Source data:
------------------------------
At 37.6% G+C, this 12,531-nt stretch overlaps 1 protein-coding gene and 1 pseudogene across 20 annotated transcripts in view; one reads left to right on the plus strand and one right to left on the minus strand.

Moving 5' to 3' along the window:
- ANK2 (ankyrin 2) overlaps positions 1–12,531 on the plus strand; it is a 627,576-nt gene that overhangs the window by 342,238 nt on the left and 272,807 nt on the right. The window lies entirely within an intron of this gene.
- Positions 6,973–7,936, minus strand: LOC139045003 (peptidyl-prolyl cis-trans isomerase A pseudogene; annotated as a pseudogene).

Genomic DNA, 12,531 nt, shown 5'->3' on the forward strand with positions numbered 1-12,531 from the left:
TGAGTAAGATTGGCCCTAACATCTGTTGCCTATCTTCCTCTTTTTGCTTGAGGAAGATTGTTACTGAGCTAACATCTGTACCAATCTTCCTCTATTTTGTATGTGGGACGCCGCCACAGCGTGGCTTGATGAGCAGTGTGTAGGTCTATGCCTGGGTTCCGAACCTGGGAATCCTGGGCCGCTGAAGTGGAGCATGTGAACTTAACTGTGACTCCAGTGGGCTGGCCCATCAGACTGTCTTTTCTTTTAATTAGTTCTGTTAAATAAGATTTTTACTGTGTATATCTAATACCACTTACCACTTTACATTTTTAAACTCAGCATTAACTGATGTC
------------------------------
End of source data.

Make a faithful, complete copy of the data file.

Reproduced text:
At 37.6% G+C, this 12,531-nt stretch overlaps 1 protein-coding gene and 1 pseudogene across 20 annotated transcripts in view; one reads left to right on the plus strand and one right to left on the minus strand.

Moving 5' to 3' along the window:
- ANK2 (ankyrin 2) overlaps positions 1–12,531 on the plus strand; it is a 627,576-nt gene that overhangs the window by 342,238 nt on the left and 272,807 nt on the right. The window lies entirely within an intron of this gene.
- Positions 6,973–7,936, minus strand: LOC139045003 (peptidyl-prolyl cis-trans isomerase A pseudogene; annotated as a pseudogene).

Genomic DNA, 12,531 nt, shown 5'->3' on the forward strand with positions numbered 1-12,531 from the left:
TGAGTAAGATTGGCCCTAACATCTGTTGCCTATCTTCCTCTTTTTGCTTGAGGAAGATTGTTACTGAGCTAACATCTGTACCAATCTTCCTCTATTTTGTATGTGGGACGCCGCCACAGCGTGGCTTGATGAGCAGTGTGTAGGTCTATGCCTGGGTTCCGAACCTGGGAATCCTGGGCCGCTGAAGTGGAGCATGTGAACTTAACTGTGACTCCAGTGGGCTGGCCCATCAGACTGTCTTTTCTTTTAATTAGTTCTGTTAAATAAGATTTTTACTGTGTATATCTAATACCACTTACCACTTTACATTTTTAAACTCAGCATTAACTGATGTC